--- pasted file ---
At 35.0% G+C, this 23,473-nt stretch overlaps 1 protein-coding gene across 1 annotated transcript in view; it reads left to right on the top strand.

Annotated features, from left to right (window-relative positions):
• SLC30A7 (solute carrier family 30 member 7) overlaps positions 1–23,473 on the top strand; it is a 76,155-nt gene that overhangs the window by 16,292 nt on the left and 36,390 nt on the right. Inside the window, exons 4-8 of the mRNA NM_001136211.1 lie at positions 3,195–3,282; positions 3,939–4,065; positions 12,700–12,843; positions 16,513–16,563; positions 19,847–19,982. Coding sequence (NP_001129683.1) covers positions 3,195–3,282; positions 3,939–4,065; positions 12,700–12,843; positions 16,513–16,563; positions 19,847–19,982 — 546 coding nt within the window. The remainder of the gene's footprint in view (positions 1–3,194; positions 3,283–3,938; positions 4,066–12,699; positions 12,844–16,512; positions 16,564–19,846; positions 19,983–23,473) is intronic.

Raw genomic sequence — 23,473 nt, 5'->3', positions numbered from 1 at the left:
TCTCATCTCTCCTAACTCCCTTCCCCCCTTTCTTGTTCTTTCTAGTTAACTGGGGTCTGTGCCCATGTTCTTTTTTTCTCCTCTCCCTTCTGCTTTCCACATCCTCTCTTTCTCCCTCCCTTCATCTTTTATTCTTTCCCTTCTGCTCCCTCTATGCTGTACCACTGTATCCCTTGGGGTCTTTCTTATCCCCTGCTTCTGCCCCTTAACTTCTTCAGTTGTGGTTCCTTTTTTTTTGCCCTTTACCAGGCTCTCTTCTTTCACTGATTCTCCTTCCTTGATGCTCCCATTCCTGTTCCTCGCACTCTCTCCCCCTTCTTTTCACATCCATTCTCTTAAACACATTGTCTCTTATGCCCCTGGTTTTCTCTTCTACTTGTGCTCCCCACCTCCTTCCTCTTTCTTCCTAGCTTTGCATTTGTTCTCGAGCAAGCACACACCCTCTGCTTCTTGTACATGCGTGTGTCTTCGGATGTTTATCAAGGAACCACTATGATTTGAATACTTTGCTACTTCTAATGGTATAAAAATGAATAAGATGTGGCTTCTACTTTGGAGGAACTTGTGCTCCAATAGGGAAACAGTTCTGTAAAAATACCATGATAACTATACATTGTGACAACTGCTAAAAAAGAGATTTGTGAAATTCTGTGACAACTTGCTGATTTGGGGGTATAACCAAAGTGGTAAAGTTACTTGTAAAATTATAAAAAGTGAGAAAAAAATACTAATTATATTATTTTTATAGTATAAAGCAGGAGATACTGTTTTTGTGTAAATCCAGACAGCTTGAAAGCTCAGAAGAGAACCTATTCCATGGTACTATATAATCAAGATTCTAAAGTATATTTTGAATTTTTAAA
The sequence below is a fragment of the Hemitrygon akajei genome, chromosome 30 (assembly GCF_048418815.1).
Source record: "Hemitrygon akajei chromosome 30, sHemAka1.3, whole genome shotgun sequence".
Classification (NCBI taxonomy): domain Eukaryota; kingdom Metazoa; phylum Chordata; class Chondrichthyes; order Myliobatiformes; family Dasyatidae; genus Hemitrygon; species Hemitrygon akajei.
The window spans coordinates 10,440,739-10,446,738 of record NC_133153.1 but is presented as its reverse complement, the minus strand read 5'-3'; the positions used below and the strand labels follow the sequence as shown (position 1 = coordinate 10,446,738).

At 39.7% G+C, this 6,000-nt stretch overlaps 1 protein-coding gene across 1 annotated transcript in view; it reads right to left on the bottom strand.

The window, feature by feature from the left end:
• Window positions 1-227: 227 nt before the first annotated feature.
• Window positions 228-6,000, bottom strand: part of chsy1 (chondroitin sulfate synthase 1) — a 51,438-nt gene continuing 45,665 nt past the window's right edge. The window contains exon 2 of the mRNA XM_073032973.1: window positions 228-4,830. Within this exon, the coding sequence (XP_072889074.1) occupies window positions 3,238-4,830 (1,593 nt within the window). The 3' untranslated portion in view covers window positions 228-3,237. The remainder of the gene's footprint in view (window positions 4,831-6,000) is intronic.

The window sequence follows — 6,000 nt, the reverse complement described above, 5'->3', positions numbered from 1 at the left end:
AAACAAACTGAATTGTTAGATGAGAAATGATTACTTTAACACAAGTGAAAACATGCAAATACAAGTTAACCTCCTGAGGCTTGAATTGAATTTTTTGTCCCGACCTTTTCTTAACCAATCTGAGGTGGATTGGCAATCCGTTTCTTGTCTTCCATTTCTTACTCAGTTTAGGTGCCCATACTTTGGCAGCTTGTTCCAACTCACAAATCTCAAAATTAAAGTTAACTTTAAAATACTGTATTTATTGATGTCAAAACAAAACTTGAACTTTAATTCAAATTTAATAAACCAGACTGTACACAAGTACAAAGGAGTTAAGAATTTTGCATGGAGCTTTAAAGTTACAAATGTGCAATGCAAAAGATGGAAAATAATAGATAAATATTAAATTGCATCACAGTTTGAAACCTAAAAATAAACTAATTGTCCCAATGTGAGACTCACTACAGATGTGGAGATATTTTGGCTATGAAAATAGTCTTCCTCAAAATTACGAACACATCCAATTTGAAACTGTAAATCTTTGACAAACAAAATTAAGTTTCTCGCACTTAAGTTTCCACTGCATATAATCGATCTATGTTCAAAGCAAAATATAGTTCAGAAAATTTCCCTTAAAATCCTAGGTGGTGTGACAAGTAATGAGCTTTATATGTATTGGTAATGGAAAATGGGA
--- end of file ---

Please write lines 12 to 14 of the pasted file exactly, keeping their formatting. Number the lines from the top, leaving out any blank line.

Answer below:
• Window positions 1-227: 227 nt before the first annotated feature.
• Window positions 228-6,000, bottom strand: part of chsy1 (chondroitin sulfate synthase 1) — a 51,438-nt gene continuing 45,665 nt past the window's right edge. The window contains exon 2 of the mRNA XM_073032973.1: window positions 228-4,830. Within this exon, the coding sequence (XP_072889074.1) occupies window positions 3,238-4,830 (1,593 nt within the window). The 3' untranslated portion in view covers window positions 228-3,237. The remainder of the gene's footprint in view (window positions 4,831-6,000) is intronic.

The window sequence follows — 6,000 nt, the reverse complement described above, 5'->3', positions numbered from 1 at the left end: